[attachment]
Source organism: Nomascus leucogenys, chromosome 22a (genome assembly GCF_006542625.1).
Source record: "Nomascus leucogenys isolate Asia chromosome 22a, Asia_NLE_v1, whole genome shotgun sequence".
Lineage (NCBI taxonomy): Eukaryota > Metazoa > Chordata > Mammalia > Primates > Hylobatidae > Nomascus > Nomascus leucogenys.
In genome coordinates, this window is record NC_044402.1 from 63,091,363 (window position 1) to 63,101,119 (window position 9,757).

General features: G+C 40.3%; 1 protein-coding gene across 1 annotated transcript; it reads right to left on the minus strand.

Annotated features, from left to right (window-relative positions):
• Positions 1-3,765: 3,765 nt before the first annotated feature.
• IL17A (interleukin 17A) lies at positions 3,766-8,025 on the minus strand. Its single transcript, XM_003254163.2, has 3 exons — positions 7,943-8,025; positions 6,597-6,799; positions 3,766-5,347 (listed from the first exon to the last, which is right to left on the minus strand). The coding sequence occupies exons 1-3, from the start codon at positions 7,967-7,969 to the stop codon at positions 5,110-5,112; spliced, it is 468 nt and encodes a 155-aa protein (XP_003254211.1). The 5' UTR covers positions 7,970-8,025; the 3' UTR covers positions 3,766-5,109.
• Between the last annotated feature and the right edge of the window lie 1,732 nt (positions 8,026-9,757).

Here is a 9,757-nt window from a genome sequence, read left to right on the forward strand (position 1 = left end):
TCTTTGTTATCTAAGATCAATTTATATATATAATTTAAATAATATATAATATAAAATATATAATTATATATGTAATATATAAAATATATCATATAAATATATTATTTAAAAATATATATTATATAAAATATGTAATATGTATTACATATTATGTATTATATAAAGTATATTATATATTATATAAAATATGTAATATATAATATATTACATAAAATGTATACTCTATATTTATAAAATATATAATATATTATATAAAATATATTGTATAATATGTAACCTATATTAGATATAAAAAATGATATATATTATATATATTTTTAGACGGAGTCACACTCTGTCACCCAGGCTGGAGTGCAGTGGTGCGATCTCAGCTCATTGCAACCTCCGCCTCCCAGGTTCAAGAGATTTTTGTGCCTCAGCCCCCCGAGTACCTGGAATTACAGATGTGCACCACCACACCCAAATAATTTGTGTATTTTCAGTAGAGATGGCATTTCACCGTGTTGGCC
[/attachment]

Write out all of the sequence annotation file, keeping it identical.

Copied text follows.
Source organism: Nomascus leucogenys, chromosome 22a (genome assembly GCF_006542625.1).
Source record: "Nomascus leucogenys isolate Asia chromosome 22a, Asia_NLE_v1, whole genome shotgun sequence".
Lineage (NCBI taxonomy): Eukaryota > Metazoa > Chordata > Mammalia > Primates > Hylobatidae > Nomascus > Nomascus leucogenys.
In genome coordinates, this window is record NC_044402.1 from 63,091,363 (window position 1) to 63,101,119 (window position 9,757).

General features: G+C 40.3%; 1 protein-coding gene across 1 annotated transcript; it reads right to left on the minus strand.

Annotated features, from left to right (window-relative positions):
• Positions 1-3,765: 3,765 nt before the first annotated feature.
• IL17A (interleukin 17A) lies at positions 3,766-8,025 on the minus strand. Its single transcript, XM_003254163.2, has 3 exons — positions 7,943-8,025; positions 6,597-6,799; positions 3,766-5,347 (listed from the first exon to the last, which is right to left on the minus strand). The coding sequence occupies exons 1-3, from the start codon at positions 7,967-7,969 to the stop codon at positions 5,110-5,112; spliced, it is 468 nt and encodes a 155-aa protein (XP_003254211.1). The 5' UTR covers positions 7,970-8,025; the 3' UTR covers positions 3,766-5,109.
• Between the last annotated feature and the right edge of the window lie 1,732 nt (positions 8,026-9,757).

Here is a 9,757-nt window from a genome sequence, read left to right on the forward strand (position 1 = left end):
TCTTTGTTATCTAAGATCAATTTATATATATAATTTAAATAATATATAATATAAAATATATAATTATATATGTAATATATAAAATATATCATATAAATATATTATTTAAAAATATATATTATATAAAATATGTAATATGTATTACATATTATGTATTATATAAAGTATATTATATATTATATAAAATATGTAATATATAATATATTACATAAAATGTATACTCTATATTTATAAAATATATAATATATTATATAAAATATATTGTATAATATGTAACCTATATTAGATATAAAAAATGATATATATTATATATATTTTTAGACGGAGTCACACTCTGTCACCCAGGCTGGAGTGCAGTGGTGCGATCTCAGCTCATTGCAACCTCCGCCTCCCAGGTTCAAGAGATTTTTGTGCCTCAGCCCCCCGAGTACCTGGAATTACAGATGTGCACCACCACACCCAAATAATTTGTGTATTTTCAGTAGAGATGGCATTTCACCGTGTTGGCC